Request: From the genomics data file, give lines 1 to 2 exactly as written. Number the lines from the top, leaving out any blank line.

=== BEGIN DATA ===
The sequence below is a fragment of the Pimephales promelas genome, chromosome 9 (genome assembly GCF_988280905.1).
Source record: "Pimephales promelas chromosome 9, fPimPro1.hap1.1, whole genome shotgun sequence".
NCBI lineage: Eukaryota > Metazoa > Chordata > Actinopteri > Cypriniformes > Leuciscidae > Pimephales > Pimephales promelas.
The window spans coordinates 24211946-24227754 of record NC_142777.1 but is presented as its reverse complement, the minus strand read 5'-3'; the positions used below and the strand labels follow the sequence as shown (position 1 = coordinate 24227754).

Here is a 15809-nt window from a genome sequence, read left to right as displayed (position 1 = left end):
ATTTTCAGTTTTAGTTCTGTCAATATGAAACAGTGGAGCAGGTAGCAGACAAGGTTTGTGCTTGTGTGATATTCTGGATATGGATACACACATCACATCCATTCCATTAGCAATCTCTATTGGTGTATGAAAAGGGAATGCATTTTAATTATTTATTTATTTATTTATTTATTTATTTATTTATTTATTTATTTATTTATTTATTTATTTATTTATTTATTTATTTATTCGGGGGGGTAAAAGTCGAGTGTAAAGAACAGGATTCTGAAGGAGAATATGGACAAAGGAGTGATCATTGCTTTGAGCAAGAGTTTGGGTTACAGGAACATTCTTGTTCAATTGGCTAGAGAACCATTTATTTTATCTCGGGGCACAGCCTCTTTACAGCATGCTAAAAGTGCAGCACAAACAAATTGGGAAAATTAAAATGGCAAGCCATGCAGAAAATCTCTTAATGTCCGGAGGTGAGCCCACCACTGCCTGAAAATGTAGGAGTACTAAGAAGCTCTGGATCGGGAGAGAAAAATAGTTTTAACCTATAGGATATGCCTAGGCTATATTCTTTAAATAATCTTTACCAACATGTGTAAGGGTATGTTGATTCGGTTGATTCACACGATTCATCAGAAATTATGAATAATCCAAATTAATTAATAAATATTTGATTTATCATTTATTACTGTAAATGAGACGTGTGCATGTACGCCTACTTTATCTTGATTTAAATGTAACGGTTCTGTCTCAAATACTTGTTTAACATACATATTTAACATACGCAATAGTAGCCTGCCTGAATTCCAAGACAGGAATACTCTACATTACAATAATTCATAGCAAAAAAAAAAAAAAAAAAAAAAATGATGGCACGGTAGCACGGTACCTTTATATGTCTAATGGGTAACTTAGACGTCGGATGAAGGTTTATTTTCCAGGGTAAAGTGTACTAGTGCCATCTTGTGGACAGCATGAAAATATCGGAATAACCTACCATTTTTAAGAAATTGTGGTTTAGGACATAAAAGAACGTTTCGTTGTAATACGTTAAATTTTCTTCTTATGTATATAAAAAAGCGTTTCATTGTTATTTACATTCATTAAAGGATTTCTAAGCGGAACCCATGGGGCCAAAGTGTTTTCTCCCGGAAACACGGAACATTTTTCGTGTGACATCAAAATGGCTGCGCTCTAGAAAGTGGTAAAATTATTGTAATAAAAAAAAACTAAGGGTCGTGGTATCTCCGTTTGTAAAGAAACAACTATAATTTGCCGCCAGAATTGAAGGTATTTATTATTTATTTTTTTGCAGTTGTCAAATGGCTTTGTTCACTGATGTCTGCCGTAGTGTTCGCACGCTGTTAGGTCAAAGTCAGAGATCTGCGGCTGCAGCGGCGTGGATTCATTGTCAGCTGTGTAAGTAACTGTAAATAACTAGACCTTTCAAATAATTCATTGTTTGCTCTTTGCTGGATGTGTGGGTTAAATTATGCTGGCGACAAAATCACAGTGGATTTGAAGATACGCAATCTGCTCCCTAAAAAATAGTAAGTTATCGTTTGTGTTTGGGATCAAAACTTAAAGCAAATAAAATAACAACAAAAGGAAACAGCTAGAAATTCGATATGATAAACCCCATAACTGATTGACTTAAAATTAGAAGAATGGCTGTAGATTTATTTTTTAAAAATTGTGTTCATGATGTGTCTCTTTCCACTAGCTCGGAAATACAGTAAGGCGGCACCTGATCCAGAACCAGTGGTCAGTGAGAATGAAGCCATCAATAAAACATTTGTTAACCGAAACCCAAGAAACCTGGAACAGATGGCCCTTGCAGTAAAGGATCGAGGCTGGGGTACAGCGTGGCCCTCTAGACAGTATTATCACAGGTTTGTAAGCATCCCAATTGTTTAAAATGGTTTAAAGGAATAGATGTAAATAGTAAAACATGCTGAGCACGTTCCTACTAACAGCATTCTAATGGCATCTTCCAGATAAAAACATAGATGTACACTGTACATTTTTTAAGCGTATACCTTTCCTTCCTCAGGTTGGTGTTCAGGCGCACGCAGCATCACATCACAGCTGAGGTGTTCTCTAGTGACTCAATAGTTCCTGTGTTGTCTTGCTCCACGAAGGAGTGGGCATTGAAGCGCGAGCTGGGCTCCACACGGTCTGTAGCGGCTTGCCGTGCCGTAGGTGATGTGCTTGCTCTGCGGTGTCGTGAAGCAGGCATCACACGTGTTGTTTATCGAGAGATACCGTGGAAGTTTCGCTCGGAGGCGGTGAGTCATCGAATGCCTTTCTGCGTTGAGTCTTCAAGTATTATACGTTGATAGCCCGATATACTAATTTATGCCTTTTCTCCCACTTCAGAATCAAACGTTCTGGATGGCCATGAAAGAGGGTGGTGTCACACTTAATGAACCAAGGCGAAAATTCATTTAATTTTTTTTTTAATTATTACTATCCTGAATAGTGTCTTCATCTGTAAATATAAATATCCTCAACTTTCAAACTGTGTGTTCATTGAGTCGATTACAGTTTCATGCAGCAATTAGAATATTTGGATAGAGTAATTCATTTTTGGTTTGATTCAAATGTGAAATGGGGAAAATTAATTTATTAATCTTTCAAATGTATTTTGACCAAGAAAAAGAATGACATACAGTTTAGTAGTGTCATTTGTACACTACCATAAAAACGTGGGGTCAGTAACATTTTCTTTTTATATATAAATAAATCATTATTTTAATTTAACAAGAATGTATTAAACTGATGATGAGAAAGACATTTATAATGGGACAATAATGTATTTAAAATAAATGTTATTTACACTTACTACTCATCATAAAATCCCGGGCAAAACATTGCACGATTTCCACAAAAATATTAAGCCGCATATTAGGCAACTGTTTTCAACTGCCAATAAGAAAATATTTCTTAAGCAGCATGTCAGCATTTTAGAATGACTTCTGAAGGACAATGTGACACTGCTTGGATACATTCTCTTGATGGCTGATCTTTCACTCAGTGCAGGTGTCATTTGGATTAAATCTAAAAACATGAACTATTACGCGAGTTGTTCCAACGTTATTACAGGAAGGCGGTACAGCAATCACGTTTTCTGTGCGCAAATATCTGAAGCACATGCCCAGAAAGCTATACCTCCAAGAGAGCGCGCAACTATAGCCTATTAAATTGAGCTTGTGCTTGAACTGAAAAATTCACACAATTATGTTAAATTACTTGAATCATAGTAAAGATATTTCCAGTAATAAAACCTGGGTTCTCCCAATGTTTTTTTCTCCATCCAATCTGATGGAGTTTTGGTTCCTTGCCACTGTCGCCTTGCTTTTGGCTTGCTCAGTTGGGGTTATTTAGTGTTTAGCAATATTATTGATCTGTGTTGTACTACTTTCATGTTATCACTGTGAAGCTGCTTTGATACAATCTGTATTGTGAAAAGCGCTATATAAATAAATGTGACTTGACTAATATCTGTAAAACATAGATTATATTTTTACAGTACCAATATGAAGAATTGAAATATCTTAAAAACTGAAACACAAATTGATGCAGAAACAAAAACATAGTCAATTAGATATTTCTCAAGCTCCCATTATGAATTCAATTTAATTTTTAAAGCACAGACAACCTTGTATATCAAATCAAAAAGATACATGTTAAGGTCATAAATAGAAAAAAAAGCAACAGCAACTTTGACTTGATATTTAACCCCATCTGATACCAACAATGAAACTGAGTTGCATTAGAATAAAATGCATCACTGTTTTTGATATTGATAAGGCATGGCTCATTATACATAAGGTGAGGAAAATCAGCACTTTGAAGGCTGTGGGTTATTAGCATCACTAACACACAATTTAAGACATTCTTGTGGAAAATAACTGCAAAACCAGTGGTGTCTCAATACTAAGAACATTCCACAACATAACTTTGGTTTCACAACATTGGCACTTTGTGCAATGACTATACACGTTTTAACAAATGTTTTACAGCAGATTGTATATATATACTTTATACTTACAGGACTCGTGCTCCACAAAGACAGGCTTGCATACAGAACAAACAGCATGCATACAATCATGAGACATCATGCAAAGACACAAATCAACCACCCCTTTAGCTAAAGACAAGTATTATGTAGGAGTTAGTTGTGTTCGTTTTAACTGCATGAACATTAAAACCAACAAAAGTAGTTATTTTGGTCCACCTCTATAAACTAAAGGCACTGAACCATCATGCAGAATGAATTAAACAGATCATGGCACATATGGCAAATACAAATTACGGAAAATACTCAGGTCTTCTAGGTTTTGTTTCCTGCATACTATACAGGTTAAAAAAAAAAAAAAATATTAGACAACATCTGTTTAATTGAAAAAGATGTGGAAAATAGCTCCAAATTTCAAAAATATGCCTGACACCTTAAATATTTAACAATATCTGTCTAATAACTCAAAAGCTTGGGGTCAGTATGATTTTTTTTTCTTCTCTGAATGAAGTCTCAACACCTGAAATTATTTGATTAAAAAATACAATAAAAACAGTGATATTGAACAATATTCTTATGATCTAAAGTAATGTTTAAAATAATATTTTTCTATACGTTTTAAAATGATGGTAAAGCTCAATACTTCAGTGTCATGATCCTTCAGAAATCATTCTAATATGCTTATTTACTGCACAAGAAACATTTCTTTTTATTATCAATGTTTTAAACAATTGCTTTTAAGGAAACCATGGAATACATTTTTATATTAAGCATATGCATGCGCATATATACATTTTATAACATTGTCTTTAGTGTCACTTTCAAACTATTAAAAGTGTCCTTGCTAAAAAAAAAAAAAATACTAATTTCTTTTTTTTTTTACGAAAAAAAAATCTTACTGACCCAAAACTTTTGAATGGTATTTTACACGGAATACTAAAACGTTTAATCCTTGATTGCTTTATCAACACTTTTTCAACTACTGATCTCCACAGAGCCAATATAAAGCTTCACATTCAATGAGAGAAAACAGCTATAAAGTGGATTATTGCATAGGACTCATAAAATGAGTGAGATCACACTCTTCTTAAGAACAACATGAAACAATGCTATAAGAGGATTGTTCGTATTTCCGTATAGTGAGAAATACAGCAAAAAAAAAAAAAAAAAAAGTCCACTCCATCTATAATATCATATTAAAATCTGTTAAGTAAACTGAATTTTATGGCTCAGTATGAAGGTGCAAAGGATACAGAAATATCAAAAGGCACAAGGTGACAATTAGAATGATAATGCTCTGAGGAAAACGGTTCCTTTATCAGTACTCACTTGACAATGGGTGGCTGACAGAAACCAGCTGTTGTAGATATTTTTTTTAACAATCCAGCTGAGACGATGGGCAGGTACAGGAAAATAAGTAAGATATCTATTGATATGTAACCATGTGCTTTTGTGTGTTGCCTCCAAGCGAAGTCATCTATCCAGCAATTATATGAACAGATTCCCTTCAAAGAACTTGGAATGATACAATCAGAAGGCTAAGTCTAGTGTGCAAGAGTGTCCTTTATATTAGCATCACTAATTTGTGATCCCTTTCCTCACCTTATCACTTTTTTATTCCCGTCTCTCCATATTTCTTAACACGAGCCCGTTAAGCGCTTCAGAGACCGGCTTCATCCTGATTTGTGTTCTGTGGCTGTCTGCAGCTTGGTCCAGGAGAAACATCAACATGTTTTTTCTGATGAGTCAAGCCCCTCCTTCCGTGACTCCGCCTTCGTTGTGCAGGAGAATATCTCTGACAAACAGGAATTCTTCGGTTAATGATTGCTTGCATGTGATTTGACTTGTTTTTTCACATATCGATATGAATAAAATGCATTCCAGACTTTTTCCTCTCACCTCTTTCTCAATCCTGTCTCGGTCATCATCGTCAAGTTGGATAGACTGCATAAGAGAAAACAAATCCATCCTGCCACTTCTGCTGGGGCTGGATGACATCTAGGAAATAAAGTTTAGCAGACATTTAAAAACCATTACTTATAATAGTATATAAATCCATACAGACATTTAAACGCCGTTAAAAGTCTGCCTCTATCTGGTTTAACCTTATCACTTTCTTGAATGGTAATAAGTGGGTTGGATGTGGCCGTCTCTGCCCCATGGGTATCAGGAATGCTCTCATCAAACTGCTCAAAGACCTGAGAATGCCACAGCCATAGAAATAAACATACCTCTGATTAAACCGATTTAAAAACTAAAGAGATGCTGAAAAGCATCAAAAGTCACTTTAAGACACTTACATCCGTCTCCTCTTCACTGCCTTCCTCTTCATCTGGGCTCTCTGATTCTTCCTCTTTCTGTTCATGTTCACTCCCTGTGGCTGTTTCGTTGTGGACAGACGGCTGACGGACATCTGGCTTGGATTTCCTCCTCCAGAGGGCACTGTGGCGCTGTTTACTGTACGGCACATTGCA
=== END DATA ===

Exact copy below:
The sequence below is a fragment of the Pimephales promelas genome, chromosome 9 (genome assembly GCF_988280905.1).
Source record: "Pimephales promelas chromosome 9, fPimPro1.hap1.1, whole genome shotgun sequence".